Social awareness and interaction is an increasingly common area we, as Occupational Therapists, are helping children with. And it’s not just for children on the autism spectrum or with a diagnosed condition — whether a child is finding it hard to make friends or doesn’t know how to respond in a socially-appropriate way, kids of all stages — and their families — are benefiting from working on their social skills.
In fact, it’s why we’ve recently introduced our Social Skills and Self-Regulation holiday groups. They use Michelle Garcia Winner’s widely-acclaimed Social Thinking curriculum to help children aged 4-11 more effectively interact with others and better adapt to different social settings.
So, the obvious question is: could your child benefit from some extra help too?
What do we mean by ‘Social Thinking’ and why is it so important?
‘Social Thinking’ refers to our ability to think, problem solve, and respond so we can be successful in situations that require social knowledge. It’s a skill that we begin to develop foundational language and thinking skills as toddlers and requires us to consider our own and others’ perspectives.
Social skills are foundational for us as humans in order to be able to effectively engage and function as active members of society. They’re essential to the key areas of children’s lives (family/home, friends, school/preschool) and without them, a child can become increasingly isolated as they grow up.
Why does my child struggle socially?
For many people, Social Thinking develops naturally and is intuitive. However, for a significant number of children, this development is anything but natural. Children with social learning challenges may, therefore, find it difficult to think about what others are thinking and then respond using appropriate social skills in the moment. They may also have trouble recognising their own feelings, and how to deal with them, in addition to how it affects the people around them.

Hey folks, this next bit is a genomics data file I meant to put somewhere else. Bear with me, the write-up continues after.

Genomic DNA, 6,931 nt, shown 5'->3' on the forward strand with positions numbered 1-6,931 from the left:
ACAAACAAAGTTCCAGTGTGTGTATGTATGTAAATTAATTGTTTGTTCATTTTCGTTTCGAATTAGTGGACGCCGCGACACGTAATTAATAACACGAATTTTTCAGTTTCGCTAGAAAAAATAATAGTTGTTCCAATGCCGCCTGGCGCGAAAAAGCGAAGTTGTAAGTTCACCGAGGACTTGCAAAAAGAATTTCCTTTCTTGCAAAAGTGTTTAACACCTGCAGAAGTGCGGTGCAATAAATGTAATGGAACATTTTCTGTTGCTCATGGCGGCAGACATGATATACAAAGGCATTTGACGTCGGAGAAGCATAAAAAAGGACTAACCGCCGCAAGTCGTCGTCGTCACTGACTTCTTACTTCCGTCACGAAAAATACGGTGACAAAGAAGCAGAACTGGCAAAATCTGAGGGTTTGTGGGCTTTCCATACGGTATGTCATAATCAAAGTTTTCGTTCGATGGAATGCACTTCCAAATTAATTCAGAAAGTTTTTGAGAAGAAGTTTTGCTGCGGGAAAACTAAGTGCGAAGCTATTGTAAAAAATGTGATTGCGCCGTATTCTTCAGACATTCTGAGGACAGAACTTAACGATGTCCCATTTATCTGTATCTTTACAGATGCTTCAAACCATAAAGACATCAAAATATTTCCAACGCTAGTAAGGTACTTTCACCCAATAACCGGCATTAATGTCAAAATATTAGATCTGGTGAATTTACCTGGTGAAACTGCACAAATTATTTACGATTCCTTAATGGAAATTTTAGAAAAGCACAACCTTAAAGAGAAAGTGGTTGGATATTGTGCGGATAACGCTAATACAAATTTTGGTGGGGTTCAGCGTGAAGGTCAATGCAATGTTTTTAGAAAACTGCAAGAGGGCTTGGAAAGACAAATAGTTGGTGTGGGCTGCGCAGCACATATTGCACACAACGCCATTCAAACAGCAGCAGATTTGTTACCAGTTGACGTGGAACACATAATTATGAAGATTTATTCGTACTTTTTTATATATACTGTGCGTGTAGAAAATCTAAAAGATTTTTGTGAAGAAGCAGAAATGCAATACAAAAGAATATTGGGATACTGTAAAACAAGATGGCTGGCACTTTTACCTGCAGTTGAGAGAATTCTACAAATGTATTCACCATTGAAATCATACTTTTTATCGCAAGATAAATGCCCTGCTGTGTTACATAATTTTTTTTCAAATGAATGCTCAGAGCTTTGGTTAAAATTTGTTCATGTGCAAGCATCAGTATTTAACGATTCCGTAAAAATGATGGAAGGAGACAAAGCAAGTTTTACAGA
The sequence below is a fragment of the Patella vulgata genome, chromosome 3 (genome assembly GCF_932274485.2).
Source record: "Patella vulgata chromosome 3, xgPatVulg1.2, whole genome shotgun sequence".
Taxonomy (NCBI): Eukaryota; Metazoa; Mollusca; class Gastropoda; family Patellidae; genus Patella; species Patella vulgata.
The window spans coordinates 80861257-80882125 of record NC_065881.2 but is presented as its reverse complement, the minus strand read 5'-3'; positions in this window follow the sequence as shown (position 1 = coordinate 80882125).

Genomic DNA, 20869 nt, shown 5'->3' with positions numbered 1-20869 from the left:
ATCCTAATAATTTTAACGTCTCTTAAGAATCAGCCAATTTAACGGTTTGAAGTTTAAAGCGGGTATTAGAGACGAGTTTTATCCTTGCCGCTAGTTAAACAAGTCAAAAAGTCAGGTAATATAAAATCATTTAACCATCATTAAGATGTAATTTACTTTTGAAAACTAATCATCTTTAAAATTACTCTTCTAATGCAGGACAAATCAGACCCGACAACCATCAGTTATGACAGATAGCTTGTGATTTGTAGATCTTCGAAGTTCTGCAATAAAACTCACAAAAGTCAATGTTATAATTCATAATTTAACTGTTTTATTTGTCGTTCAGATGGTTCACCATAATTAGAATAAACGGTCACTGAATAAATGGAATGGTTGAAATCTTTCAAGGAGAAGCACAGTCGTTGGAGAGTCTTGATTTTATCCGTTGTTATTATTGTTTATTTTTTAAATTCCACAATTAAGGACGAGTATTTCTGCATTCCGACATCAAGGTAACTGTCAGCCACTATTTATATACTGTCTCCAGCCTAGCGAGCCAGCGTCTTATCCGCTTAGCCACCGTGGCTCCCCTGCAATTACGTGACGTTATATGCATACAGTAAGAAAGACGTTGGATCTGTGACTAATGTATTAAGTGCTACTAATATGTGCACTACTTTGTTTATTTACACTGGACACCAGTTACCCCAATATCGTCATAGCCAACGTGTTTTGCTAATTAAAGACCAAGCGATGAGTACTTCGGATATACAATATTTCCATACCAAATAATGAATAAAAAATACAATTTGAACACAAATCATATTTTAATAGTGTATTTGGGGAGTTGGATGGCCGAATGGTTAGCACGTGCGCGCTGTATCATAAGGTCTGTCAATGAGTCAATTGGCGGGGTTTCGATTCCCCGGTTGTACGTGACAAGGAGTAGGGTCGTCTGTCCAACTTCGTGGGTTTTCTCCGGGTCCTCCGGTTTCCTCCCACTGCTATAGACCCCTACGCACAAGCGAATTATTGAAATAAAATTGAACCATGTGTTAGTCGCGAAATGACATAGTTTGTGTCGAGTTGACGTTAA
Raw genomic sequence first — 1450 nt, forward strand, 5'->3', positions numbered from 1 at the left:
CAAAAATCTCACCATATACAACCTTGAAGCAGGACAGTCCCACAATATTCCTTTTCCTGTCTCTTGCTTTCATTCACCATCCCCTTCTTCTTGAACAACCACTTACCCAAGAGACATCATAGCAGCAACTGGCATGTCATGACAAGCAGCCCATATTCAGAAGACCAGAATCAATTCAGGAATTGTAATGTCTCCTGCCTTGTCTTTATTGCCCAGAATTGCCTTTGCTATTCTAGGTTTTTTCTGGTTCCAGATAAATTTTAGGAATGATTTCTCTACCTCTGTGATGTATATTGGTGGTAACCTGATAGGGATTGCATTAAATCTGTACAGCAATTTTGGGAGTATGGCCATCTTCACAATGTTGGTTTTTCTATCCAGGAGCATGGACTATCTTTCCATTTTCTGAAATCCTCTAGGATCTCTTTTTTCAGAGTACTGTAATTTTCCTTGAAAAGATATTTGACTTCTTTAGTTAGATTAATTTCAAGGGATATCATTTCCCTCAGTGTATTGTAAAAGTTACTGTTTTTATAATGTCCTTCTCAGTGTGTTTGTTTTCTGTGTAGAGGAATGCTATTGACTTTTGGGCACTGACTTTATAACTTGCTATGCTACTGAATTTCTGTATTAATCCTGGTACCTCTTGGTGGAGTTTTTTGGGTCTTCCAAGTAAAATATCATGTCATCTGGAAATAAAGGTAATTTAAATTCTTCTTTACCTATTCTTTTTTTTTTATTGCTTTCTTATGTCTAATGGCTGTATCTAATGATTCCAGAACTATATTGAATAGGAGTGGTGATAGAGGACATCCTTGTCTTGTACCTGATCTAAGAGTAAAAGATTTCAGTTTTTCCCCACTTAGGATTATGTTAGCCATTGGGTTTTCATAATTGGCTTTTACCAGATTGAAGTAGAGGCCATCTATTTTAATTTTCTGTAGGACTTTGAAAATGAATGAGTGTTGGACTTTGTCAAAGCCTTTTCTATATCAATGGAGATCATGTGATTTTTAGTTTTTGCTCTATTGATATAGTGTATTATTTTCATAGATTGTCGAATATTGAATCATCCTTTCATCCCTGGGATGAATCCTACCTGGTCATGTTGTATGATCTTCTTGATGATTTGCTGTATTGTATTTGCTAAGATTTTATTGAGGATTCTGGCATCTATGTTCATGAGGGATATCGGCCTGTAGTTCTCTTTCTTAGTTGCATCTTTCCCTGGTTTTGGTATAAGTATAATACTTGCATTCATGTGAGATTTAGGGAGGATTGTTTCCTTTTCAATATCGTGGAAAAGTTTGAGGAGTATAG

These kids often need to specifically learn and practice Social Thinking in order to develop their social skills.
How do my child’s social skill challenges relate to feelings, emotions and self-regulation?
If a child finds it hard to identify and appropriately express their own feelings and emotions, it’s then difficult for them to regulate their behaviour (i.e. respond in an appropriate way to a situation). What’s more, they will likely struggle to read or empathise with other people’s feelings and emotions, which is a key skill needed for effective social interaction.
Could my child need help with their social skills?
Answer these questions for your child to see if they need support with their social skills:
- Do they find it hard to make friends?
- Are they awkward or do they typically withdraw in social settings?
- Do they often miss or misunderstand other’s body language? (e.g. not knowing when someone is angry, or bored, or not being able to tell when someone else is upset)
- Do they often behave or respond in socially inappropriate ways? (e.g. ignoring or not engaging with others)
- Do they struggle to see other’s perspectives? (e.g. not understanding why something would upset someone else)
- Do they find it hard to work or play in a group?
- Do they struggle with change and find it hard to be flexible with their thinking?
- Do they typically have a meltdown, rather than being able to identify and express their feelings and emotions?
If you answered ‘yes’ to one or more of the above, your child could benefit from working on their social skills with one of our Occupational Therapists and coming along to our Social Skills holiday group.